Both Sides of Aid in Joplin
JOPLIN - As Ramona Shields picks up what memories she can collect from what remains of her home, it's hard not to notice she still smiles, she still laughs, but she's still unsure of her future.
"We own a lot of property in this area," Shields said. "I told my husband I'm not sure I want to re-build here where there aren't any trees but I'm not sure what we're going to do. I'm sure we're like a lot of people."
Like a lot of people, her family is dealing with their loss the best they can.
"Last night when we went to bed we were saying, 'you know we just survived an EF-5 tornado a half a block from the center of it.' So, you know life can't be any more difficult than that I don't think," Shields said.
Talking about two things makes Shields smile. First, there's her father's memorabilia from World War II and then there are the volunteers who raised a wall to help find her father's flag.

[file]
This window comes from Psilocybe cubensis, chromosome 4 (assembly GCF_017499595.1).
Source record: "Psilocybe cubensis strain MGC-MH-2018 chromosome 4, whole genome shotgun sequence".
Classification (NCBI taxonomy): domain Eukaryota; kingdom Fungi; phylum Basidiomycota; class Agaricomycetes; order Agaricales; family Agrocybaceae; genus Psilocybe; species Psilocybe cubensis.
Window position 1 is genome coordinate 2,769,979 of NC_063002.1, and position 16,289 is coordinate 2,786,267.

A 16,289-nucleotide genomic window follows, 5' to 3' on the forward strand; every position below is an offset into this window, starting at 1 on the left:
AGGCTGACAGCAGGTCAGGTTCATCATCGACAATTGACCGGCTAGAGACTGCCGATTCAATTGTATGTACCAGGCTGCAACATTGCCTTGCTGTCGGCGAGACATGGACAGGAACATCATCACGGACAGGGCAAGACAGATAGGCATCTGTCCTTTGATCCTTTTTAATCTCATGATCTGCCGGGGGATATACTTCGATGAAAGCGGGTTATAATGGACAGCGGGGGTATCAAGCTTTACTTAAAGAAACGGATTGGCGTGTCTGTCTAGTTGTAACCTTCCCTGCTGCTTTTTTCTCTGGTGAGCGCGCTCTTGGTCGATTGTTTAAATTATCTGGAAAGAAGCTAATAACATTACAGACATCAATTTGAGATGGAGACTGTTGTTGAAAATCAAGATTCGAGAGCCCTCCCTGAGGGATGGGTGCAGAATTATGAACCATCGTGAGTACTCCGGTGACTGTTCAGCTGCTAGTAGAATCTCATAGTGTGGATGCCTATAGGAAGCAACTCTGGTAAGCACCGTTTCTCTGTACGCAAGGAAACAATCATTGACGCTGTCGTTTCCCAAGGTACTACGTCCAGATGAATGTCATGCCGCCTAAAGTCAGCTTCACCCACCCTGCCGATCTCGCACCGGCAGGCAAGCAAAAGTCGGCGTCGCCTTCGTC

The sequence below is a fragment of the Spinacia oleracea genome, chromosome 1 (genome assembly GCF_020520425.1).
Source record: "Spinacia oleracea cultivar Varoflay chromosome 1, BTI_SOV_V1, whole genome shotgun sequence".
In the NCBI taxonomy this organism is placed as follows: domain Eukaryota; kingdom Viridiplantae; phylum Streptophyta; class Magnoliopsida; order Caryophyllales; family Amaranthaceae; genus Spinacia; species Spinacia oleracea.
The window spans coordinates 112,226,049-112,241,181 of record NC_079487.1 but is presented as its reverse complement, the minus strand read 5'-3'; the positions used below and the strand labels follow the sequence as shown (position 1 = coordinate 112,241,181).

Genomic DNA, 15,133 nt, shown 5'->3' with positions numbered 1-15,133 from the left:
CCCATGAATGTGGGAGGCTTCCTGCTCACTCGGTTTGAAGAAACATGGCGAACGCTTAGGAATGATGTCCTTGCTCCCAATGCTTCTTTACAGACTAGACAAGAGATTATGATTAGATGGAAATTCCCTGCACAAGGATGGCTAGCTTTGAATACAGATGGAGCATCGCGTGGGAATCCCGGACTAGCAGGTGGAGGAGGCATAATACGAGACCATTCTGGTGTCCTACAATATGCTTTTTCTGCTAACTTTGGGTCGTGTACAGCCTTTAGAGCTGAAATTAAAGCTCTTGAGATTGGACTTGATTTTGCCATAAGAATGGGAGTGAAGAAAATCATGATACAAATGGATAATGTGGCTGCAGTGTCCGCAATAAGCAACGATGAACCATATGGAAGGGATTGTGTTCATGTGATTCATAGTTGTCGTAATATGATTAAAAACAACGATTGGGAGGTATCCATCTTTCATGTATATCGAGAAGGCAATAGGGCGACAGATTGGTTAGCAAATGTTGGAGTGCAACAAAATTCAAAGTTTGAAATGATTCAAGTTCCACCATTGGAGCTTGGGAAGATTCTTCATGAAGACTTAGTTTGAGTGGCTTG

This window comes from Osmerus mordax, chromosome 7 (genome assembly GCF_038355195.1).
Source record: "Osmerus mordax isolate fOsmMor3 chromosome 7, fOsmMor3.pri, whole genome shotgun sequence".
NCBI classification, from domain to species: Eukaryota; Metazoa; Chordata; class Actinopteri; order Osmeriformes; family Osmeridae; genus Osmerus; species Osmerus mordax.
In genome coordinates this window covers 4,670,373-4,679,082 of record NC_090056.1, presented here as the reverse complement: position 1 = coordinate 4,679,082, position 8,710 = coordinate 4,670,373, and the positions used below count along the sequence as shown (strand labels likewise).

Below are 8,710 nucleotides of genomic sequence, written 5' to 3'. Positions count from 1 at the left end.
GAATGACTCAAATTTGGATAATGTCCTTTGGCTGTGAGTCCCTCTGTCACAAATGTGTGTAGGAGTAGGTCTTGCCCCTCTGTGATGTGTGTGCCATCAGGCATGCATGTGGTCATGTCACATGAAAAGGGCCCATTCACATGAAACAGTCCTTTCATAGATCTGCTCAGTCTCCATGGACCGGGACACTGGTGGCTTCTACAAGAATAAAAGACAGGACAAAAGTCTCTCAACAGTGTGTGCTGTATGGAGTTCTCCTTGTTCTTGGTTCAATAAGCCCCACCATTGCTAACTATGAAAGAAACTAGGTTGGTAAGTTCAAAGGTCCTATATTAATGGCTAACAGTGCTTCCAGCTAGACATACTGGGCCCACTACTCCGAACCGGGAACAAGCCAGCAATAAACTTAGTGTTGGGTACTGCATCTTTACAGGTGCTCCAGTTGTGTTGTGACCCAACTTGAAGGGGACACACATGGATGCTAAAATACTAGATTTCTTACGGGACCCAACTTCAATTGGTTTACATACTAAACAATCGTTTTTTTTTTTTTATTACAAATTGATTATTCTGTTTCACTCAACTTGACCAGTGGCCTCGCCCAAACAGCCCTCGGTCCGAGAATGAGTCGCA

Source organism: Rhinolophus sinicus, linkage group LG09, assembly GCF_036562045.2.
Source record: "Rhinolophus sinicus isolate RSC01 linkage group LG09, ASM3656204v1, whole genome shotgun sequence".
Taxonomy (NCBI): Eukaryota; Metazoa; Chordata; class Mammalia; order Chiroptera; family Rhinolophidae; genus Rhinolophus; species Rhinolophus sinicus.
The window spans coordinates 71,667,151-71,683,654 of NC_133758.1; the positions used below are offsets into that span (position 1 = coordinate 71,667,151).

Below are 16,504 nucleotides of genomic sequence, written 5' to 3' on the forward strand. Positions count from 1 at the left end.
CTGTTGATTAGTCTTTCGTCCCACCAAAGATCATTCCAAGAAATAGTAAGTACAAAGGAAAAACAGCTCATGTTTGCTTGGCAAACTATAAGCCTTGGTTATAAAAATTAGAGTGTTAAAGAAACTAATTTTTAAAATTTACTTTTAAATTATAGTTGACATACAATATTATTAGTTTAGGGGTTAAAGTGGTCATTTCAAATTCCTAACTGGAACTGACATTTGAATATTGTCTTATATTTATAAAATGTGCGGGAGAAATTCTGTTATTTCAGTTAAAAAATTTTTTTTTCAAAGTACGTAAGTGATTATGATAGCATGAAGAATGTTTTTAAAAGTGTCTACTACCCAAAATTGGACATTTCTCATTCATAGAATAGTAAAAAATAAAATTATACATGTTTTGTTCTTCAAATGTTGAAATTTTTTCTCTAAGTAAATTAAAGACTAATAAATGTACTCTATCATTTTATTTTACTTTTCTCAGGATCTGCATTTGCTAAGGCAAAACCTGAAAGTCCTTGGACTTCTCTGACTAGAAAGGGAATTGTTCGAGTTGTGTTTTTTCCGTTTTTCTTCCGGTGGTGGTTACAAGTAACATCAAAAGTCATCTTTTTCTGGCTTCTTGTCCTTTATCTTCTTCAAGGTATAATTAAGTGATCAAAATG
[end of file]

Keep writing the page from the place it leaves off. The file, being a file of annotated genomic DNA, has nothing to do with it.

On the other side of the Joplin aid, many businesses like New Dimensions, a hair styling school, want to help but find themselves with a lack of people to be of service to.
Sharon Clements is the school's owner and says the business is providing hair washes, cuts, or styles, as well as food and fresh toiletries. The problem is no one is showing up.
Linda Greathouse, a student of Clements, said they're not the only business dealing with a lack of people to provide help to. They say it's due to a lack of having the ability to get the word out to the people who they feel need it.